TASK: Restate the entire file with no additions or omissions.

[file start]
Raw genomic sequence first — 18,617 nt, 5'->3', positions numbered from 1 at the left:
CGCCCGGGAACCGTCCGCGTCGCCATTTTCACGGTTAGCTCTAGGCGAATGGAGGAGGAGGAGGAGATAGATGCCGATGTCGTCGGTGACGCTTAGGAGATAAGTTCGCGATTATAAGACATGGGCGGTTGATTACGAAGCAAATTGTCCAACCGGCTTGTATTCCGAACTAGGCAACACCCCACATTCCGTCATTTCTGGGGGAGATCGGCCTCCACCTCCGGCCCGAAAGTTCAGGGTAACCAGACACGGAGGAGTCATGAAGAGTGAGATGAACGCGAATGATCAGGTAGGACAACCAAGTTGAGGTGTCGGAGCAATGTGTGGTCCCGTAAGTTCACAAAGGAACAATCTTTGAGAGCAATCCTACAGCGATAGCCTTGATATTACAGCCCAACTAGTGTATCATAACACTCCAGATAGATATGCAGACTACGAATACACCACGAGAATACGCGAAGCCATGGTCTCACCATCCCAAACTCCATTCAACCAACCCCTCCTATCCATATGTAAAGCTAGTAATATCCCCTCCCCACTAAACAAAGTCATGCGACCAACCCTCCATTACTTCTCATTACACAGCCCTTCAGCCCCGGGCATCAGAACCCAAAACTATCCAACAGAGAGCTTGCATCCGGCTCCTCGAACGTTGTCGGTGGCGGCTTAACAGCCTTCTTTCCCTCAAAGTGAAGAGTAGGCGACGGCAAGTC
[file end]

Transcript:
Raw genomic sequence first — 18,617 nt, 5'->3', positions numbered from 1 at the left:
CGCCCGGGAACCGTCCGCGTCGCCATTTTCACGGTTAGCTCTAGGCGAATGGAGGAGGAGGAGGAGATAGATGCCGATGTCGTCGGTGACGCTTAGGAGATAAGTTCGCGATTATAAGACATGGGCGGTTGATTACGAAGCAAATTGTCCAACCGGCTTGTATTCCGAACTAGGCAACACCCCACATTCCGTCATTTCTGGGGGAGATCGGCCTCCACCTCCGGCCCGAAAGTTCAGGGTAACCAGACACGGAGGAGTCATGAAGAGTGAGATGAACGCGAATGATCAGGTAGGACAACCAAGTTGAGGTGTCGGAGCAATGTGTGGTCCCGTAAGTTCACAAAGGAACAATCTTTGAGAGCAATCCTACAGCGATAGCCTTGATATTACAGCCCAACTAGTGTATCATAACACTCCAGATAGATATGCAGACTACGAATACACCACGAGAATACGCGAAGCCATGGTCTCACCATCCCAAACTCCATTCAACCAACCCCTCCTATCCATATGTAAAGCTAGTAATATCCCCTCCCCACTAAACAAAGTCATGCGACCAACCCTCCATTACTTCTCATTACACAGCCCTTCAGCCCCGGGCATCAGAACCCAAAACTATCCAACAGAGAGCTTGCATCCGGCTCCTCGAACGTTGTCGGTGGCGGCTTAACAGCCTTCTTTCCCTCAAAGTGAAGAGTAGGCGACGGCAAGTC